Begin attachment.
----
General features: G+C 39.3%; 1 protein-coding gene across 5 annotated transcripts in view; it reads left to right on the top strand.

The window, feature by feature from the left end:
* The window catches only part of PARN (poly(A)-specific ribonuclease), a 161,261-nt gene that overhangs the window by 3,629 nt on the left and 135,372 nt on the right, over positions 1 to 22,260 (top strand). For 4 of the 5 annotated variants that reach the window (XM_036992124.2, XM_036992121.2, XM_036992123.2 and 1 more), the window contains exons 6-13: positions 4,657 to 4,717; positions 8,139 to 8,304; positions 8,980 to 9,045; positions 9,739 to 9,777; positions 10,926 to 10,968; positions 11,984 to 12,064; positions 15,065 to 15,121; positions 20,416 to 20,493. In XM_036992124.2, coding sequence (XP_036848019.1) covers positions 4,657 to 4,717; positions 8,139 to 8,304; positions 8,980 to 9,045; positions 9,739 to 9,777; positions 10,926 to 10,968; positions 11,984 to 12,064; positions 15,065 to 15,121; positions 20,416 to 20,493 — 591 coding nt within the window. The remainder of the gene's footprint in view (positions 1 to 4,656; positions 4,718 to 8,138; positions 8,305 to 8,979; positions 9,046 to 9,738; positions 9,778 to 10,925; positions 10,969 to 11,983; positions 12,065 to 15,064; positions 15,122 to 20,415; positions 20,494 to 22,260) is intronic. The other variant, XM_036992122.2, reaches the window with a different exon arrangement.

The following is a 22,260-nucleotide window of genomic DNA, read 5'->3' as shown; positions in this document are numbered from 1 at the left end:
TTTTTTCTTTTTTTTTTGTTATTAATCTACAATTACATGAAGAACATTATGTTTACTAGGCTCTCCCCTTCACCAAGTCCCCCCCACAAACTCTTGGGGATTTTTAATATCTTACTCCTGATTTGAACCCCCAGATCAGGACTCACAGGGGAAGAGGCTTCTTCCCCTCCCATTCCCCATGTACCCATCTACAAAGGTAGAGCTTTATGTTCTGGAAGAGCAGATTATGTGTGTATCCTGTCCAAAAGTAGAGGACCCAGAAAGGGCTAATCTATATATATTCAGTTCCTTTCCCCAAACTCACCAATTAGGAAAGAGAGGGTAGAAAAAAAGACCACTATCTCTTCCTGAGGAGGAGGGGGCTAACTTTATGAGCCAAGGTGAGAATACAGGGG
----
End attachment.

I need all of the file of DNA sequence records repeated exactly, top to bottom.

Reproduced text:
General features: G+C 39.3%; 1 protein-coding gene across 5 annotated transcripts in view; it reads left to right on the top strand.

The window, feature by feature from the left end:
* The window catches only part of PARN (poly(A)-specific ribonuclease), a 161,261-nt gene that overhangs the window by 3,629 nt on the left and 135,372 nt on the right, over positions 1 to 22,260 (top strand). For 4 of the 5 annotated variants that reach the window (XM_036992124.2, XM_036992121.2, XM_036992123.2 and 1 more), the window contains exons 6-13: positions 4,657 to 4,717; positions 8,139 to 8,304; positions 8,980 to 9,045; positions 9,739 to 9,777; positions 10,926 to 10,968; positions 11,984 to 12,064; positions 15,065 to 15,121; positions 20,416 to 20,493. In XM_036992124.2, coding sequence (XP_036848019.1) covers positions 4,657 to 4,717; positions 8,139 to 8,304; positions 8,980 to 9,045; positions 9,739 to 9,777; positions 10,926 to 10,968; positions 11,984 to 12,064; positions 15,065 to 15,121; positions 20,416 to 20,493 — 591 coding nt within the window. The remainder of the gene's footprint in view (positions 1 to 4,656; positions 4,718 to 8,138; positions 8,305 to 8,979; positions 9,046 to 9,738; positions 9,778 to 10,925; positions 10,969 to 11,983; positions 12,065 to 15,064; positions 15,122 to 20,415; positions 20,494 to 22,260) is intronic. The other variant, XM_036992122.2, reaches the window with a different exon arrangement.

The following is a 22,260-nucleotide window of genomic DNA, read 5'->3' as shown; positions in this document are numbered from 1 at the left end:
TTTTTTCTTTTTTTTTTGTTATTAATCTACAATTACATGAAGAACATTATGTTTACTAGGCTCTCCCCTTCACCAAGTCCCCCCCACAAACTCTTGGGGATTTTTAATATCTTACTCCTGATTTGAACCCCCAGATCAGGACTCACAGGGGAAGAGGCTTCTTCCCCTCCCATTCCCCATGTACCCATCTACAAAGGTAGAGCTTTATGTTCTGGAAGAGCAGATTATGTGTGTATCCTGTCCAAAAGTAGAGGACCCAGAAAGGGCTAATCTATATATATTCAGTTCCTTTCCCCAAACTCACCAATTAGGAAAGAGAGGGTAGAAAAAAAGACCACTATCTCTTCCTGAGGAGGAGGGGGCTAACTTTATGAGCCAAGGTGAGAATACAGGGG